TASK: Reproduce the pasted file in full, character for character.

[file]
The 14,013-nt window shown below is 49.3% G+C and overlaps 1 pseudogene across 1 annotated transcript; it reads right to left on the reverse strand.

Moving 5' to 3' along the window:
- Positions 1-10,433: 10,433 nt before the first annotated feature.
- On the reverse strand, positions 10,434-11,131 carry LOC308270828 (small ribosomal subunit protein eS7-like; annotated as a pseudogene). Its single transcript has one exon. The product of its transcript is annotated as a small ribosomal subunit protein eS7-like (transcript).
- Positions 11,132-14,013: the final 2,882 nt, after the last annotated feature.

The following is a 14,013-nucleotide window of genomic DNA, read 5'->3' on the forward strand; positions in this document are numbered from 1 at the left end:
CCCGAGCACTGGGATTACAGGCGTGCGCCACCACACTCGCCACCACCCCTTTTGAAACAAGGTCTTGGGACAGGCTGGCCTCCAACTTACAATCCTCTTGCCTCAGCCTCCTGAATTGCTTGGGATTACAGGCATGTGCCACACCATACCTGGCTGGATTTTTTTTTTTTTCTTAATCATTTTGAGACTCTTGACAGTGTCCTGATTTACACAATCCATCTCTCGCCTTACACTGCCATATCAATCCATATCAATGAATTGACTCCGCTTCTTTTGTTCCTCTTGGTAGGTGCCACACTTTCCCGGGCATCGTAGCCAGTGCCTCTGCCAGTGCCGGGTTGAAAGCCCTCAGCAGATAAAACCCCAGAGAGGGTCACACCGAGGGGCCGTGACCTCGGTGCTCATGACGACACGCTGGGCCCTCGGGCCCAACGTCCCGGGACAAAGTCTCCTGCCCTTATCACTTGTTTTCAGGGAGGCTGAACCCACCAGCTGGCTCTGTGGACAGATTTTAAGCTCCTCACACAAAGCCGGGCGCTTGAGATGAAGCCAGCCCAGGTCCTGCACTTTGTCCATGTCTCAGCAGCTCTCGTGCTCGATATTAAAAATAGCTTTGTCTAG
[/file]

The 14,013-nt window shown below is 49.3% G+C and overlaps 1 pseudogene across 1 annotated transcript; it reads right to left on the reverse strand.

Moving 5' to 3' along the window:
- Positions 1-10,433: 10,433 nt before the first annotated feature.
- On the reverse strand, positions 10,434-11,131 carry LOC308270828 (small ribosomal subunit protein eS7-like; annotated as a pseudogene). Its single transcript has one exon. The product of its transcript is annotated as a small ribosomal subunit protein eS7-like (transcript).
- Positions 11,132-14,013: the final 2,882 nt, after the last annotated feature.

The following is a 14,013-nucleotide window of genomic DNA, read 5'->3' on the forward strand; positions in this document are numbered from 1 at the left end:
CCCGAGCACTGGGATTACAGGCGTGCGCCACCACACTCGCCACCACCCCTTTTGAAACAAGGTCTTGGGACAGGCTGGCCTCCAACTTACAATCCTCTTGCCTCAGCCTCCTGAATTGCTTGGGATTACAGGCATGTGCCACACCATACCTGGCTGGATTTTTTTTTTTTTCTTAATCATTTTGAGACTCTTGACAGTGTCCTGATTTACACAATCCATCTCTCGCCTTACACTGCCATATCAATCCATATCAATGAATTGACTCCGCTTCTTTTGTTCCTCTTGGTAGGTGCCACACTTTCCCGGGCATCGTAGCCAGTGCCTCTGCCAGTGCCGGGTTGAAAGCCCTCAGCAGATAAAACCCCAGAGAGGGTCACACCGAGGGGCCGTGACCTCGGTGCTCATGACGACACGCTGGGCCCTCGGGCCCAACGTCCCGGGACAAAGTCTCCTGCCCTTATCACTTGTTTTCAGGGAGGCTGAACCCACCAGCTGGCTCTGTGGACAGATTTTAAGCTCCTCACACAAAGCCGGGCGCTTGAGATGAAGCCAGCCCAGGTCCTGCACTTTGTCCATGTCTCAGCAGCTCTCGTGCTCGATATTAAAAATAGCTTTGTCTAG